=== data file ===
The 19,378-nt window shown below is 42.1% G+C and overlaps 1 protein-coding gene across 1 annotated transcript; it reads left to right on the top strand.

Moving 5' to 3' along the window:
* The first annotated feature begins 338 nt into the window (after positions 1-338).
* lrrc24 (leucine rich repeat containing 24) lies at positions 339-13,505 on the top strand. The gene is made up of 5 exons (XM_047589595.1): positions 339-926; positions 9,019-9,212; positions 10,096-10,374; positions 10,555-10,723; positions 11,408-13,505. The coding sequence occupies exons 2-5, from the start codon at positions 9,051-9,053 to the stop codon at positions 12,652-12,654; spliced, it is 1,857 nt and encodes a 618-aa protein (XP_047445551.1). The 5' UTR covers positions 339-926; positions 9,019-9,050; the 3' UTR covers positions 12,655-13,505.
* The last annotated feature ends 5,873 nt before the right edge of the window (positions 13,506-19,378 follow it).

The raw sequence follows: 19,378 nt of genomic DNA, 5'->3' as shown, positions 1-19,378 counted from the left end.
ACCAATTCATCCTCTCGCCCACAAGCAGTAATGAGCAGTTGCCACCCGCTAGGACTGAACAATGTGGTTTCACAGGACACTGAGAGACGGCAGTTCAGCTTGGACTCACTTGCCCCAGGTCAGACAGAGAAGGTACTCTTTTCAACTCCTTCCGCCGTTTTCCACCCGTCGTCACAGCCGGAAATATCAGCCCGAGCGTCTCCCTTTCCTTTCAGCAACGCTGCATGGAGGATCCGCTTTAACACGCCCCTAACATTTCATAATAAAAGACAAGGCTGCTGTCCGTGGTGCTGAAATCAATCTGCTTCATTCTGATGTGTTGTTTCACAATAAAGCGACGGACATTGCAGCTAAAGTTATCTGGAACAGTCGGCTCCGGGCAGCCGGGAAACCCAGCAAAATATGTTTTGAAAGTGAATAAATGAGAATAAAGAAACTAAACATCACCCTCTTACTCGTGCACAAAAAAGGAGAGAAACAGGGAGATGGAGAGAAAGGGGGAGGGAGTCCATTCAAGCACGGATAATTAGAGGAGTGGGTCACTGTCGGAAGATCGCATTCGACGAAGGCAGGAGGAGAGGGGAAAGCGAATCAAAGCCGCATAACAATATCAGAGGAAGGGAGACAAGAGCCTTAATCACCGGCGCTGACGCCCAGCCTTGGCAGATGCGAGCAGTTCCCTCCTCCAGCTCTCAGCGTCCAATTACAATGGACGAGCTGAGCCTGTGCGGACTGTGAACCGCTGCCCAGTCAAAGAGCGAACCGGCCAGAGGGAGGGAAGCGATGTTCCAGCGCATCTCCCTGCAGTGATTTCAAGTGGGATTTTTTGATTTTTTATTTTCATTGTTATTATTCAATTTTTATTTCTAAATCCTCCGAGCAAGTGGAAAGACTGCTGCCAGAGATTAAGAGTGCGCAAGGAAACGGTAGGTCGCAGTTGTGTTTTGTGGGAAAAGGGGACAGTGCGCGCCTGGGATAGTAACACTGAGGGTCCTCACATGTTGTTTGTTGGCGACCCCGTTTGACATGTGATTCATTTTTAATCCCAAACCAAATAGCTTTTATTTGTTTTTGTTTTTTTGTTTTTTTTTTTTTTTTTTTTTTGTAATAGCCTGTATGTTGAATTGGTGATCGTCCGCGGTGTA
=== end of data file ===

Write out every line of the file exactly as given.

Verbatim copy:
The 19,378-nt window shown below is 42.1% G+C and overlaps 1 protein-coding gene across 1 annotated transcript; it reads left to right on the top strand.

Moving 5' to 3' along the window:
* The first annotated feature begins 338 nt into the window (after positions 1-338).
* lrrc24 (leucine rich repeat containing 24) lies at positions 339-13,505 on the top strand. The gene is made up of 5 exons (XM_047589595.1): positions 339-926; positions 9,019-9,212; positions 10,096-10,374; positions 10,555-10,723; positions 11,408-13,505. The coding sequence occupies exons 2-5, from the start codon at positions 9,051-9,053 to the stop codon at positions 12,652-12,654; spliced, it is 1,857 nt and encodes a 618-aa protein (XP_047445551.1). The 5' UTR covers positions 339-926; positions 9,019-9,050; the 3' UTR covers positions 12,655-13,505.
* The last annotated feature ends 5,873 nt before the right edge of the window (positions 13,506-19,378 follow it).

The raw sequence follows: 19,378 nt of genomic DNA, 5'->3' as shown, positions 1-19,378 counted from the left end.
ACCAATTCATCCTCTCGCCCACAAGCAGTAATGAGCAGTTGCCACCCGCTAGGACTGAACAATGTGGTTTCACAGGACACTGAGAGACGGCAGTTCAGCTTGGACTCACTTGCCCCAGGTCAGACAGAGAAGGTACTCTTTTCAACTCCTTCCGCCGTTTTCCACCCGTCGTCACAGCCGGAAATATCAGCCCGAGCGTCTCCCTTTCCTTTCAGCAACGCTGCATGGAGGATCCGCTTTAACACGCCCCTAACATTTCATAATAAAAGACAAGGCTGCTGTCCGTGGTGCTGAAATCAATCTGCTTCATTCTGATGTGTTGTTTCACAATAAAGCGACGGACATTGCAGCTAAAGTTATCTGGAACAGTCGGCTCCGGGCAGCCGGGAAACCCAGCAAAATATGTTTTGAAAGTGAATAAATGAGAATAAAGAAACTAAACATCACCCTCTTACTCGTGCACAAAAAAGGAGAGAAACAGGGAGATGGAGAGAAAGGGGGAGGGAGTCCATTCAAGCACGGATAATTAGAGGAGTGGGTCACTGTCGGAAGATCGCATTCGACGAAGGCAGGAGGAGAGGGGAAAGCGAATCAAAGCCGCATAACAATATCAGAGGAAGGGAGACAAGAGCCTTAATCACCGGCGCTGACGCCCAGCCTTGGCAGATGCGAGCAGTTCCCTCCTCCAGCTCTCAGCGTCCAATTACAATGGACGAGCTGAGCCTGTGCGGACTGTGAACCGCTGCCCAGTCAAAGAGCGAACCGGCCAGAGGGAGGGAAGCGATGTTCCAGCGCATCTCCCTGCAGTGATTTCAAGTGGGATTTTTTGATTTTTTATTTTCATTGTTATTATTCAATTTTTATTTCTAAATCCTCCGAGCAAGTGGAAAGACTGCTGCCAGAGATTAAGAGTGCGCAAGGAAACGGTAGGTCGCAGTTGTGTTTTGTGGGAAAAGGGGACAGTGCGCGCCTGGGATAGTAACACTGAGGGTCCTCACATGTTGTTTGTTGGCGACCCCGTTTGACATGTGATTCATTTTTAATCCCAAACCAAATAGCTTTTATTTGTTTTTGTTTTTTTGTTTTTTTTTTTTTTTTTTTTTTGTAATAGCCTGTATGTTGAATTGGTGATCGTCCGCGGTGTA